Marshfield, WI (OnFocus) Over four decades, Lori Belongia, Director of Everett Roehl Marshfield Public Library, has witnessed a dramatic transformation of a field that, originally, she never intended to get into.
Belongia first stepped into a library role in the 1970s at Brown County Library in Green Bay as a high school student working six days a week. In the days before computers, her job was to organize and sort boxes of Library of Congress cards used in copy cataloging.
“Because of the tedious nature of that work I thought, libraries aren’t for me,” she said. “It wasn’t what I wanted to do with my life.”
She was later tasked with returning fiction and newspapers to the shelves before being transferred to a different department due to a budgeting issue, where she learned to repair and shelve films. During this time Belongia attended UW-Green Bay for a bachelor’s degree in Human Growth and Development and to complete the social services professional program.
Upon graduation in 1978, employment prospects were dim.
“That was when social services agencies were being downsized all over the place,” Belongia said. “It wasn’t a good time to be in the field.”
She worked as an intern at Big Brothers, Big Sisters and became a job coach for the North Central Community Action Program in Juneau County for a year before moving to Wisconsin Rapids.
Belongia became part-time page at the McMillan Memorial Library and a few years later stepped into a full-time position as an associate librarian at the information desk, a role she loved.
“That was when I had a tough time,” she said. “I really loved reference work but felt an allegiance to social work.”
Belongia debated then whether to go on for a master’s degree in social work, the original field she’d intended to get into, or one in library and information science. Earning an advanced degree would also be a challenging task to undertake while raising a young family and working full-time.
After many drives back and forth to Madison, halfway through the program Belongia accepted a job as a circulation librarian supervisor at the Marshfield library in 1987. Two years later, she successfully completed her master’s program and became the adult services supervisor.
She became assistant director in the mid-90’s, and then acting director after the director left on medical leave. In 2002, she formally stepped into the director role.
“Having had the chance to do the job was a real blessing, because then I had a better picture of what the job was, and I found out I could find joy in doing it,” she said. “That part I wasn’t sure of, because it was a very different job than heading a department and doing reference work. It has much more community involvement. Actually in a lot of ways the social work training was a big help in the long run.”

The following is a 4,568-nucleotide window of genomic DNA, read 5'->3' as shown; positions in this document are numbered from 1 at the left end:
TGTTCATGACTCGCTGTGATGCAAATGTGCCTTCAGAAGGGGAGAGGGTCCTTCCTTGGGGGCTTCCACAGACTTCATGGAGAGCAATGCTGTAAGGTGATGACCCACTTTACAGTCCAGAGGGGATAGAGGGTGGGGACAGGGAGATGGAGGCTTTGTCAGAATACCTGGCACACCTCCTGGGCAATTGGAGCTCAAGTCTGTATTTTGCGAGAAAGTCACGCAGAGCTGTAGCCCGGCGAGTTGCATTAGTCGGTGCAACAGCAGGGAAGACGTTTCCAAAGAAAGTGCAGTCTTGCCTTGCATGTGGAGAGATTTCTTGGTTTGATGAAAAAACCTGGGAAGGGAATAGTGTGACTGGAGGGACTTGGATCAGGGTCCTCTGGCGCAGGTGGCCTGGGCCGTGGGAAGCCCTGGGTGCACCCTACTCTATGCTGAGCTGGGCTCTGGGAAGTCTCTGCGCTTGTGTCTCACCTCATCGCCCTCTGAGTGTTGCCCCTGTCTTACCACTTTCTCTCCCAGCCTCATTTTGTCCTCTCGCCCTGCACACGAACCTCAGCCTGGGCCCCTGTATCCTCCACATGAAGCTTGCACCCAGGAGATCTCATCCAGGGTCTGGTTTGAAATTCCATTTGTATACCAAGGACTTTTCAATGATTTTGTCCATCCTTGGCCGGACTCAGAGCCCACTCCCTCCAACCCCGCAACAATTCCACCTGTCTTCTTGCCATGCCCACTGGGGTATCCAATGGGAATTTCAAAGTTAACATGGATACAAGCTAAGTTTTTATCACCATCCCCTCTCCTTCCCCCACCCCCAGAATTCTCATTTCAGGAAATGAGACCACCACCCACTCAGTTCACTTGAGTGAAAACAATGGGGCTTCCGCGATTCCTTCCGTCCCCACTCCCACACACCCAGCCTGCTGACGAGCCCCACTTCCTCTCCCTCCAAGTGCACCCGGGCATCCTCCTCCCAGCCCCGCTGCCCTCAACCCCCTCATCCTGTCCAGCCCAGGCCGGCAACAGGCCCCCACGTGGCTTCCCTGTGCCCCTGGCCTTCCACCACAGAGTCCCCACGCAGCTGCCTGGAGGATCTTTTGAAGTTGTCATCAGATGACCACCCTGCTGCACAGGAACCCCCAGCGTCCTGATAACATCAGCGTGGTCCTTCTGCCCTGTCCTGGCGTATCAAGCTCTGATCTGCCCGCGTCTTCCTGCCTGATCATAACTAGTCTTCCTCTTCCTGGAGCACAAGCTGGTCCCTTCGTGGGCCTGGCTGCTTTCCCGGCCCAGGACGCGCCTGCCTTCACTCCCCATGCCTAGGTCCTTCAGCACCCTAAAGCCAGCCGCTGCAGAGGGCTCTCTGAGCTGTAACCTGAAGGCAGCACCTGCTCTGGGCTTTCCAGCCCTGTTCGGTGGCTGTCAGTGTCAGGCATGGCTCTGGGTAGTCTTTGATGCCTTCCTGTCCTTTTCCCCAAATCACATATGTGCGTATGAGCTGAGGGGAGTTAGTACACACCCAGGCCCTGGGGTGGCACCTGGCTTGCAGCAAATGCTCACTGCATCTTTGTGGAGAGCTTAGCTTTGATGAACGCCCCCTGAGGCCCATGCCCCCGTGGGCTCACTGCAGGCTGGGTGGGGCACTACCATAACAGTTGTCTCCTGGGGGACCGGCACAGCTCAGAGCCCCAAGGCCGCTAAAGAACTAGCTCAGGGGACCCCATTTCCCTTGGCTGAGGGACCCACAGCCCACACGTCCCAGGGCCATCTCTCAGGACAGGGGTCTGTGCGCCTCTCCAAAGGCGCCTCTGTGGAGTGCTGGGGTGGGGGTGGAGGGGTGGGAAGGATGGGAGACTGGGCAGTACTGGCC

As her positions evolved, so did the nature of the library and what it could offer the community. One of the biggest transformations was how information could be accessed, once computers and the internet opened up new ways to organize the library’s collection and conduct research.
“Being able to help people navigate that so they can find the good, solid information is really rewarding,” Belongia said.
With the internet the library also started providing electronic resources, like BadgerLink, a huge database of magazines and periodicals. Having this resource meant libraries no longer needed to store decades worth of back issues and that every library, regardless of size, could provide access to the same content.
Libraries also streamlined borrowing services. While it used to take several weeks to receive materials from another library after the request was put in the mail, with uncertain results, now librarians can easily search other catalogues to locate the item and have the item arrive that week, or even the next day.
“If you were around in the time where it took three weeks, that’s like magic,” said Belongia.
Besides changes in the field, the Marshfield library experienced its own transformation with the completion of a new library building, which opened in 2016 after close to a decade of planning. As director, Belongia attended countless meetings to determine the direction of the project and acted as a spokesperson for its value to the public.
The two-story, spacious facility was better equipped to meet the needs of the community. Programming and usage of the space has since increased, noticeably among the younger generation which has found reasons to stay longer.
Even so, the library is a place for all generations, bridging economic and educational boundaries. “If a library is functioning correctly in the community, it’s bringing together all parts of the community,” she said. “It’s a unifier.”
After Belongia retires April 24, this concept will be the task of the next library director to cultivate. Often that means laying the groundwork for future generations to come.
“As a library director your vision has to be much further out, and there’s things you’ll never bear fruit of,” she said.
A search is underway for a new candidate to step into the role, likely from outside the organization due to a lack of interest by existing staff. Once retired, Belongia looks forward to traveling with her husband Ken, volunteering, and spending more time with their grandchildren.